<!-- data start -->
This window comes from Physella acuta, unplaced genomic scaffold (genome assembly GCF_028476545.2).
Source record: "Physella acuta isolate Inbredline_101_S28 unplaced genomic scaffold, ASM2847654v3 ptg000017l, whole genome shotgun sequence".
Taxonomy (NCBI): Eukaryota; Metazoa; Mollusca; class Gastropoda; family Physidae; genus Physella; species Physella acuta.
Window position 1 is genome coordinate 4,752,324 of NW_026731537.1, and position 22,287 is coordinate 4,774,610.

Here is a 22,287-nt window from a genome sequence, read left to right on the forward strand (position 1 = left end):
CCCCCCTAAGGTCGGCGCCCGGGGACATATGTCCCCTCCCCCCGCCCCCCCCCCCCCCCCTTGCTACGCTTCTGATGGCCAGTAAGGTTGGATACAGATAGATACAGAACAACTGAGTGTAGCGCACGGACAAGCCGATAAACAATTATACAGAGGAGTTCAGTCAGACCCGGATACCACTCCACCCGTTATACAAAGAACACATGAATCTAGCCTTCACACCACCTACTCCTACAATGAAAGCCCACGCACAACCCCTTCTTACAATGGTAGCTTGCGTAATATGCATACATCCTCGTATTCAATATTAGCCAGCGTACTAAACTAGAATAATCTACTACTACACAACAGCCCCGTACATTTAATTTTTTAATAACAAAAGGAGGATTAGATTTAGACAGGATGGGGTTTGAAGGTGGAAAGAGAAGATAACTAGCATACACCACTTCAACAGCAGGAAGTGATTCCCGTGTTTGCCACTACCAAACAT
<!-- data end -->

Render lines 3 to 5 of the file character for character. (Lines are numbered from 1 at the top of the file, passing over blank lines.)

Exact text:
Taxonomy (NCBI): Eukaryota; Metazoa; Mollusca; class Gastropoda; family Physidae; genus Physella; species Physella acuta.
Window position 1 is genome coordinate 4,752,324 of NW_026731537.1, and position 22,287 is coordinate 4,774,610.

Here is a 22,287-nt window from a genome sequence, read left to right on the forward strand (position 1 = left end):